Buck Showalter remembered sitting in the Orioles clubhouse as a driving rain delayed the first playoff game Baltimore had hosted in 15 years.
"Do you think the fans will stay?" asked a relatively new Oriole.
"Hell yes," replied closer Jim Johnson.
The Orioles manager told the story to illustrate the connection between his team and Baltimore. And that bond, which Showalter helped restore, was a big reason why he received The Baltimore Sun's 2012 Marylander of the Year award on Monday.
With about a month left until the start of 2013 season, Showalter is deeply absorbed with the minutiae of preparing his next team. But he took advantage of a rare off day in the spring training schedule to fly to Baltimore for one last celebration of a remarkable 2012.
"I can't tell you what the city and state meant to us in the last month of the season," he said, reflecting on the raucous crowds that cheered his club down the stretch.
Showalter accepted the award at a ceremony attended by more than 150 guests that included members of the Greater Baltimore Committee, Orioles officials, including owner Peter Angelos and fans. He described how players approached him over the last few days at spring training, saying how excited they were about the honor.
"It means a lot to them," he said, "because they know it's a reflection of what they chose to be about."
As fans grew so tired of repeating, the Orioles hadn't posted a winning mark since 1997. And few expected them to break the streak entering last season. But with a power-hitting offense, an impregnable bullpen and a manager who seemed to know the best use for every part, they not only streaked past .500, they made the playoffs and put a huge scare into the hated New York Yankees.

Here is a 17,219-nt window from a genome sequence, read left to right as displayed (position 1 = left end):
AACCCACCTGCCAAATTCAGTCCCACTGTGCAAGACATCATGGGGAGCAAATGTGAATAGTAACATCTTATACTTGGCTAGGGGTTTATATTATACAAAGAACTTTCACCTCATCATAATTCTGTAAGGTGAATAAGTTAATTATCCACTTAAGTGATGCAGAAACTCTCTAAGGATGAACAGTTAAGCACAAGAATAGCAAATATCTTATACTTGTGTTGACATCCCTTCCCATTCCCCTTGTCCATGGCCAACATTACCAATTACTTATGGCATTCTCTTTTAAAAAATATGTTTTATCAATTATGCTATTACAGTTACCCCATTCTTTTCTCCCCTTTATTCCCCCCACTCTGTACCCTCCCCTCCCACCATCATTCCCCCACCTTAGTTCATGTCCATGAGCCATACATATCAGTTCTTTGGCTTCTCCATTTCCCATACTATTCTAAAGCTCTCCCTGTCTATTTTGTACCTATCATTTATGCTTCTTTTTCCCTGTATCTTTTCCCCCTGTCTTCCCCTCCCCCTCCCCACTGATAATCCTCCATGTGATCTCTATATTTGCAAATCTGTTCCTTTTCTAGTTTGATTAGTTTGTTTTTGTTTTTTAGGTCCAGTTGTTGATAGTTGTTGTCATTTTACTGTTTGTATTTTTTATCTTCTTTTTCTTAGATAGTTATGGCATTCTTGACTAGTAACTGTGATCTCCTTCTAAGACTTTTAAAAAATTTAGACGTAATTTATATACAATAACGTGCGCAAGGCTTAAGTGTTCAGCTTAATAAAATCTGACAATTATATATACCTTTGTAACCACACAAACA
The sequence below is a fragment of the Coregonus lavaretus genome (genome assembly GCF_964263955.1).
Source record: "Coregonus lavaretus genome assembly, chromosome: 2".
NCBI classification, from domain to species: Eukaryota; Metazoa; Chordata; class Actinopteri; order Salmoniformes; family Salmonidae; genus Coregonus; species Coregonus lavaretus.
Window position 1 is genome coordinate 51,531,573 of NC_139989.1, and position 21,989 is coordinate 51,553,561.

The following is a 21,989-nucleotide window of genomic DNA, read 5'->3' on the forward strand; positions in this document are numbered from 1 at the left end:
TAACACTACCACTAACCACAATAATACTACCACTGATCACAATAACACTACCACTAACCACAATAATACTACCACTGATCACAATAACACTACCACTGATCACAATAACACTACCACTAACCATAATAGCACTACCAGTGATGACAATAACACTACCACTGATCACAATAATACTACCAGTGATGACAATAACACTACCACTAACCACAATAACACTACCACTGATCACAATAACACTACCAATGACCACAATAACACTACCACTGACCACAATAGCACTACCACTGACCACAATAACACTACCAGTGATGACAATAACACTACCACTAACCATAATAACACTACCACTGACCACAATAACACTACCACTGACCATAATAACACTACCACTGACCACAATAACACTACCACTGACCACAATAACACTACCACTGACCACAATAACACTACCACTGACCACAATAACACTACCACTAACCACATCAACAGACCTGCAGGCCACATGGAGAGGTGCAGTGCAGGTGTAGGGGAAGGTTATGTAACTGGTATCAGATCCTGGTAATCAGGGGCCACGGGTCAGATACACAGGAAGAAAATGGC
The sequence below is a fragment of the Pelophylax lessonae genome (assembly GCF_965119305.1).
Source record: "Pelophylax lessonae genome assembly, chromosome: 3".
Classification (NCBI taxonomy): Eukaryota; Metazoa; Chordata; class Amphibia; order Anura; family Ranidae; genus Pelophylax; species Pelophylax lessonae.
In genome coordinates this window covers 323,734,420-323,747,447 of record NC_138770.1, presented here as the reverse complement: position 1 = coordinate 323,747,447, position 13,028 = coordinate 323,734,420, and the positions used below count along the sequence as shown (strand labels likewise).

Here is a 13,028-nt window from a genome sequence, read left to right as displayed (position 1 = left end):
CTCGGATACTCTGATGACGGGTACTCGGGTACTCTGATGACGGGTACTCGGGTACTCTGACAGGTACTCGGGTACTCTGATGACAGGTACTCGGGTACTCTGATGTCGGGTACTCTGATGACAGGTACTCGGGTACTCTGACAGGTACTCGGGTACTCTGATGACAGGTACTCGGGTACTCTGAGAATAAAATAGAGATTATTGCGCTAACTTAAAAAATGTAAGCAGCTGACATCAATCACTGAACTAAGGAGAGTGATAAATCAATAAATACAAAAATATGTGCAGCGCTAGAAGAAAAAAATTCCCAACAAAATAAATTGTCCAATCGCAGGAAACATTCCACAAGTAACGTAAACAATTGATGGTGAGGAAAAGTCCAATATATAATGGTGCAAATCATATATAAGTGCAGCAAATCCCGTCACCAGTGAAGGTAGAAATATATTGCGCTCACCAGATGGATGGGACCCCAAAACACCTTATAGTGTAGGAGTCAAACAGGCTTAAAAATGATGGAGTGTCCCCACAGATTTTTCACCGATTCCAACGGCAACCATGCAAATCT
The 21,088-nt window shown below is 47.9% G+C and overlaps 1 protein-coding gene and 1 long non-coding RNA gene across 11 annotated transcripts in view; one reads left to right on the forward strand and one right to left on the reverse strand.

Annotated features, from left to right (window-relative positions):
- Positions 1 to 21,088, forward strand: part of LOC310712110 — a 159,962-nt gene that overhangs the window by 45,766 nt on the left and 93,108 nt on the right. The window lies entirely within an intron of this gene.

"The year produced many worthy candidates whose accomplishments will long echo in Maryland history," The Sun's editorial board wrote in announcing its Marylander of the Year selection. "And Mr. Showalter's business is, of course, a boy's game played by millionaires. But it is also one of the rare things that can bind every part of this community together, a tradition that knits one generation to the next. Many Marylanders achieved remarkable things in 2012, but none brought more unexpected joy to this town than Buck Showalter."
Showalter said he attended a fundraiser in Annapolis where he unwittingly shared the room with two other finalists. There, he joked that "there must not have been a lot of competition" if he was elected Marylander of the Year.
"I will not open my big mouth again," he said Monday, drawing big laughs as he recounted his embarrassment.
As part of the ceremony, Showalter fielded questions from fans.
Are outfielder Nick Markakis and second baseman Brian Roberts healthy? "They're in good shape."